Bernard Condon, Forbes Magazine, 11.01.99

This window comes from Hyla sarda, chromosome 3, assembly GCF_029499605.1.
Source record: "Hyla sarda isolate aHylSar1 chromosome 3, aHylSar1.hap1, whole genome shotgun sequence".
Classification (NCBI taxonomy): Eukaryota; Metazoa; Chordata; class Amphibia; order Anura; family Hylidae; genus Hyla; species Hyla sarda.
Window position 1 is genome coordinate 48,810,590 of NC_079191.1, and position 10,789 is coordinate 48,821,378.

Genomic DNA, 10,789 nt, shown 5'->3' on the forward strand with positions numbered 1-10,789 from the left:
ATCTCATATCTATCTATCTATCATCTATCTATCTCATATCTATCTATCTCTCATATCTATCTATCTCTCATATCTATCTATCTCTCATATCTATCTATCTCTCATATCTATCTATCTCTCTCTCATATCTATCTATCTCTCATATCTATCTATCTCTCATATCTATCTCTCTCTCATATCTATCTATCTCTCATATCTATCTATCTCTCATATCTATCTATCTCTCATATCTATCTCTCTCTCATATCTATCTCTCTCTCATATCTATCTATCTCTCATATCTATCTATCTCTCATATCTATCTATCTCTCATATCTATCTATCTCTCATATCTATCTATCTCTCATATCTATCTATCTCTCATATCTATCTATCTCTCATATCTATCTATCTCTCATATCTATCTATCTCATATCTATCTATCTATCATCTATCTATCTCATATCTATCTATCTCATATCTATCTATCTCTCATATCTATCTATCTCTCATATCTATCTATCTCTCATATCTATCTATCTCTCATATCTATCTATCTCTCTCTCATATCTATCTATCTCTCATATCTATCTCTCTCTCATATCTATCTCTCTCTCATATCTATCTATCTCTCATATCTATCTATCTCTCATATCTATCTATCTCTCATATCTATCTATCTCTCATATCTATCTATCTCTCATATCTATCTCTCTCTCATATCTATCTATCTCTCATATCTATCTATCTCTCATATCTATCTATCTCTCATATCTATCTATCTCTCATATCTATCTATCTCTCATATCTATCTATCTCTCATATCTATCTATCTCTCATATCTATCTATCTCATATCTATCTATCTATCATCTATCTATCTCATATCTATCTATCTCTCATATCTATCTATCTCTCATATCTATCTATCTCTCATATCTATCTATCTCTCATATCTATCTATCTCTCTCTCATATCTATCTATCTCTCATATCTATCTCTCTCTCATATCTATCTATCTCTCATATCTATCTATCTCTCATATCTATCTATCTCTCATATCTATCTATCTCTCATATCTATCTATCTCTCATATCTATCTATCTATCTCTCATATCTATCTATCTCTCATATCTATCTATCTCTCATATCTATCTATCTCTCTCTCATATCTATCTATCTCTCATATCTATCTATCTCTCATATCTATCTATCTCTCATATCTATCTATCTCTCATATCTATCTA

FLEET FINANCIAL IS ON A TEAR, IF you can believe the second-quarter report. The bank, renamed Fleet Boston after buying BankBoston in September, reported an annualized "cash-based return on equity" of 30% . This would be fabulous news if the bank could keep up that kind of return on additions to its equity base. If, hypothetically, the bank paid no dividend and plowed back all profits, its earnings per share would compound at 30% a year. Don't count on it. To get that handsome 30% figure, the bank added back noncash goodwill charges to its earnings. Then it subtracted goodwill from its shareholders' equity. In short, in calculating the ROE ratio it artificially boosted the earnings figure in the numerator while depressing the shareholders' equity figure in the denominator. The resulting figure is actually cash return on tangible equity. If it's any comfort to Fleet's shareholders, there are a lot of other banks trumpeting cash return on tangible equity these days. Bank of New York's good but not dazzling 25% return on equity balloons to 38% using the cash-on-tangible formula. Wells Fargo goes from 18% to 33% . Mellon Bank goes from 21% to 41% . As for how banks started down this road of creative accounting, it all began with a longstanding debate about how goodwill should be handled in earnings statements. If one bank (or manufacturer) acquires another for $3 billion, and if the acquisition target has only $1 billion of net worth, then the $2 billion difference is recorded on the balance sheet as goodwill. Under Generally Accepted Accounting Principles, the $2 billion is supposed to be gradually written off against earnings--say, $50 million a year for 40 years. Since this $50 million charge does not represent a cash payment that the acquirer has to make to anyone, some analysts instinctively add it back to earnings in figuring the profitability of the acquirer. That's fair enough, but the banks are taking considerable liberties with the cash earnings concept. They proceed to subtract the $2 billion from their own shareholders' equity. Fleet has a lot of these goodwill accounts floating around because it has been on an acquisition spree. "We're trying to get to a true cash performance number," says Peter Culhane of Fleet's investor relations department. "It's a different way of looking at the financial power of this organization." Different--and very misleading. Consider what Fleet's return would have been if it had abandoned all financial discipline and paid a lot more in last year's deal for Advanta's credit card business, quadrupling the goodwill purchased. That profligacy would have jacked up its cash-on-tangible return to 38% . The more you overpay, the higher your profitability. "It's a sucker's ratio," says Joseph Stieven, a Stiefel, Nicolaus & Co. analyst who's been tracking accounting tricks at banks for nearly two decades. "It sounds great but it means nothing."